Epiphany 3

Epiphany 3

24 January 2016

St. Mary’s Hadlow


Nehemiah 8, Luke 4: 14-21


I gave my very first public sermon on the third Sunday of Epiphany in 2007, before I was ordained and I took the reading from Nehemiah 8 as my text for that day. I discussed my sermon with the vicar before delivering it and he said, “That’s a very brave choice.”

I don’t think he meant I was being brave, I think he meant it in the Paul Hollywood sense of you must be absolutely barking. But wouldn’t life be boring if we weren’t brave from time to time?

After the service someone kindly said to me that he had been wondering what on earth the Old Testament reading had all been about and that I had really opened it up for him and I thought: that is the purpose of preaching! To take what looks impenetrable and to make it meaningful, even if only for one person at a time. So in the interests of full disclosure I am going to share with you some of what I said on that day, albeit slightly edited to make sense in this time and place:

When I was at primary school, which I am amazed to say was nearly 40 years ago [that was changed from nearly 30 years ago by the way, which is a little scary], I went to a Church of England school.  As a good Church of England school we had a daily assembly with hymns and RE lessons, as you might expect.

However I also had a form teacher who had an interesting way of introducing us to the bible – if anyone was ever naughty (which of course I wasn’t) he would make us sit and read, how shall I put it, the less exciting parts of the bible  such as the lengthy genealogies containing what seemed like pages of unpronounceable names.  So for us, being made to read the bible was made, quite literally, into a punishment.  Now, you don’t have to be a psychologist to unpack the signals that was sending a class of children!   Let’s just say that the fact I ever went back to it and am speaking here now is truly evidence that God is still working miracles!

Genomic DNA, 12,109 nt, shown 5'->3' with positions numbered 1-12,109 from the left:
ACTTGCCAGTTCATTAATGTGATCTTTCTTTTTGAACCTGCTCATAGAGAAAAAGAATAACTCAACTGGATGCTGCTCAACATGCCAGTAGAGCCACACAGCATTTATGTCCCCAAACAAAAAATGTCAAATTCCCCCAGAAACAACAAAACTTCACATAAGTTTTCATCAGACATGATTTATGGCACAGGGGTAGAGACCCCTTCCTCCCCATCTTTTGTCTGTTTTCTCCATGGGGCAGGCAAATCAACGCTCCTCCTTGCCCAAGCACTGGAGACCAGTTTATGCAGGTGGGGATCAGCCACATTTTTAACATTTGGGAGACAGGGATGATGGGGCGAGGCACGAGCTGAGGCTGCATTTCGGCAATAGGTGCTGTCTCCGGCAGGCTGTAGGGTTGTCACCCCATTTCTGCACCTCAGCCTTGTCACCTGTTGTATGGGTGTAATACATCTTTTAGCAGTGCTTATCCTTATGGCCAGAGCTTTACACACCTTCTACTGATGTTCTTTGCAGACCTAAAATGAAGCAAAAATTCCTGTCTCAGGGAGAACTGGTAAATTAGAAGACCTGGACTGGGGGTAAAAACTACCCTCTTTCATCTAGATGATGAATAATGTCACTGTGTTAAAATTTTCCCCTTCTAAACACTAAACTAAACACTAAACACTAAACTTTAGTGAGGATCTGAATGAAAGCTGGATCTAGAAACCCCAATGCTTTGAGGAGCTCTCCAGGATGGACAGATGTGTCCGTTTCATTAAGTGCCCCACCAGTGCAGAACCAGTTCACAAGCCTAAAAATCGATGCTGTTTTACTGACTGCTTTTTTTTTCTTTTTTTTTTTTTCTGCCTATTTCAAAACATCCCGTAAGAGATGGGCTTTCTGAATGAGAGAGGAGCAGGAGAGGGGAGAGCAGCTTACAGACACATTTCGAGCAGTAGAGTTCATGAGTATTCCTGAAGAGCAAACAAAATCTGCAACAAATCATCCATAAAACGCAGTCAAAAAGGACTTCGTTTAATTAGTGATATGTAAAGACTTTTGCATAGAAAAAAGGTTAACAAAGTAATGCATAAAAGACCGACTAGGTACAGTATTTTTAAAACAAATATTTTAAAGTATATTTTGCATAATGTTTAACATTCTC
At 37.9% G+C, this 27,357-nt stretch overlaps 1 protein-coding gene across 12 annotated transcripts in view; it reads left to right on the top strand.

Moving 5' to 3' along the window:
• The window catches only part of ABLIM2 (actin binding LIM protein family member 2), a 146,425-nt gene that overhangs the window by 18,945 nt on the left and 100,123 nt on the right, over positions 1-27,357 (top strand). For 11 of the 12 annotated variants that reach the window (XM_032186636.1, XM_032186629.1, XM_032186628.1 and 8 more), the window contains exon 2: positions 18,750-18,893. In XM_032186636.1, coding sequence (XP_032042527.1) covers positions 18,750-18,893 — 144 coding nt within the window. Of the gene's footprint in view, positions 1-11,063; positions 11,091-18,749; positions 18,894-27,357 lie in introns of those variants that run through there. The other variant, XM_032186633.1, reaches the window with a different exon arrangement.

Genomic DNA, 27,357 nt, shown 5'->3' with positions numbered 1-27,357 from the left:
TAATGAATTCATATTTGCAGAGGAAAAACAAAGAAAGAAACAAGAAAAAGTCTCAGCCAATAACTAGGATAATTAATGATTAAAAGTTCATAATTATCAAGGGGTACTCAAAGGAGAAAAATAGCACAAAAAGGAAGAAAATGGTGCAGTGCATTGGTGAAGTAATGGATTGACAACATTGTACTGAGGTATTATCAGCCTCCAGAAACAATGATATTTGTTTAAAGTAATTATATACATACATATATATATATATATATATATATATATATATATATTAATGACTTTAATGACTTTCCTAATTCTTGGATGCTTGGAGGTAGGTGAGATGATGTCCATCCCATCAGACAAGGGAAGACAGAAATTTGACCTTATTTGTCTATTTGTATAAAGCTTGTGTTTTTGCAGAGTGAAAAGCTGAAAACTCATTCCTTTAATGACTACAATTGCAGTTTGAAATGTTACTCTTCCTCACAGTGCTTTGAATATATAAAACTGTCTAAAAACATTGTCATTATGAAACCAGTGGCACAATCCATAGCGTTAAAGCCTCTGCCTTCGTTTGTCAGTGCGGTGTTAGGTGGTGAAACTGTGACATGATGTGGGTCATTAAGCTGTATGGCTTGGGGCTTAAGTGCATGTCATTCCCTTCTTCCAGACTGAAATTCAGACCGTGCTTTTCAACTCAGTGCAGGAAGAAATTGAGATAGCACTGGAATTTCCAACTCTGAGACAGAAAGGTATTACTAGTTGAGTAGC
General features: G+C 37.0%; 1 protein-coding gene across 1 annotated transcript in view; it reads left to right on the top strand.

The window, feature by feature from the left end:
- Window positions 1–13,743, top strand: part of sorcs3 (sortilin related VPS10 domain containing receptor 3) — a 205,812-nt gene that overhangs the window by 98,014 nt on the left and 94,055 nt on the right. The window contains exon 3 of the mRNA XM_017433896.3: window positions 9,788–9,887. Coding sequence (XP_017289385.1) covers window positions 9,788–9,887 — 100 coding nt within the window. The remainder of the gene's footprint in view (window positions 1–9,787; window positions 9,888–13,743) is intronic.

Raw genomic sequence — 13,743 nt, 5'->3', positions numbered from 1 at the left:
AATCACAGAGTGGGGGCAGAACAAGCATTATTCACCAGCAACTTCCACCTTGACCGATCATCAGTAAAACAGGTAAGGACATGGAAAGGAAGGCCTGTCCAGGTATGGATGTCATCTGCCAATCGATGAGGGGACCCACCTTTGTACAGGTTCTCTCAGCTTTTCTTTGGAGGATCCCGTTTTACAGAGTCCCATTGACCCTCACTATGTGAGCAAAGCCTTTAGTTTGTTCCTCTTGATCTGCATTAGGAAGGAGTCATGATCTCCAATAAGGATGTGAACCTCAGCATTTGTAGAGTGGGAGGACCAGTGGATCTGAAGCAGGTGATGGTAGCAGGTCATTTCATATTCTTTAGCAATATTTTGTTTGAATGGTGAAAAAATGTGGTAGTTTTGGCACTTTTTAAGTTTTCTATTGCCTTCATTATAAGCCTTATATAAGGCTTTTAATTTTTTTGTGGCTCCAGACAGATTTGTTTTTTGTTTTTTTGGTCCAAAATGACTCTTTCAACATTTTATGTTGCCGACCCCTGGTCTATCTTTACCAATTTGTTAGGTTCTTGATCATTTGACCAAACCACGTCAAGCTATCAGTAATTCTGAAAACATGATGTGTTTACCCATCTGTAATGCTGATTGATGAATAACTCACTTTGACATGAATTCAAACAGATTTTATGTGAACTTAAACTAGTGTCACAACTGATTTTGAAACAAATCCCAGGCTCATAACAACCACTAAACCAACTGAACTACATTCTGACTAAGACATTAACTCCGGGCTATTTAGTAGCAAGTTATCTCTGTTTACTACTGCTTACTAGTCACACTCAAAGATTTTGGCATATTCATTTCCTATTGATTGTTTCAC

However, the reason my teacher chose to use the bible as a punishment in that way was doubtless because he perceived it to be an uninspiring read and, I suspect, that he was not alone in that view either then or now. Today’s reading from Nehemiah  illustrates a rather different view of scripture and one that should challenge us as Christians.

Unless one has thought much about Old Testament history it is easy to assume that following the exodus from Egypt into the Promised Land, that the Jewish nation simply continued in Israel until the time of Jesus.  In fact nothing could be further from the truth.  About 500 years before the birth of Christ, Israel was a weak and divided nation and the King of Babylon invaded Jerusalem, broke down its walls, destroyed the Temple and took the majority of the population away into captivity.

Only the poorest were left to inhabit the ruins of a once great city.

This situation continued for about 100 years until another King, Cyrus of Assyria, began to allow the captives to return to their homeland.  So, for all that time, the people who had been in captivity had been kept away from the holy places of Jerusalem and the people in Jerusalem had been defenceless and without a Temple.  Whilst both of these groups would have been aware of being culturally Jewish it is likely that they had little idea of the religious contents of what it meant to be Jewish as any form of worship or the reading of Scripture would have been extremely rare.

The book of Nehemiah, and the related book of Ezra, tells the story of the rebuilding of Jerusalem by the returning exiles and today’s reading from Chapter 8 is the moving account of people’s reaction when they hear the scriptures read aloud for the first time in generations.  Let’s have a quick look at it.  Looking at v.3, first they listened attentively as the law of Moses was read and explained to them and in response to hearing the Word of God first they bowed down and worshiped with their faces on the ground (v. 6) and then they wept, (v.9) – in fact they wept so much that the priests had to tell them to stop!

Imagine the scene – hundreds it not thousands of people who have been starved of scripture for many years bowing down and crying as they hear the foundation of their faith proclaimed afresh to them for possibly the first time in living memory. Why were they crying? You may think that if you were made to stand outside for hours while the OT was read to you that you might cry too – however I think they had a different reason: On hearing the Word of God in the form of Scripture they were rediscovering their place in relation to God and in relation to each other and they were grieving for what they had been missing out on for so long.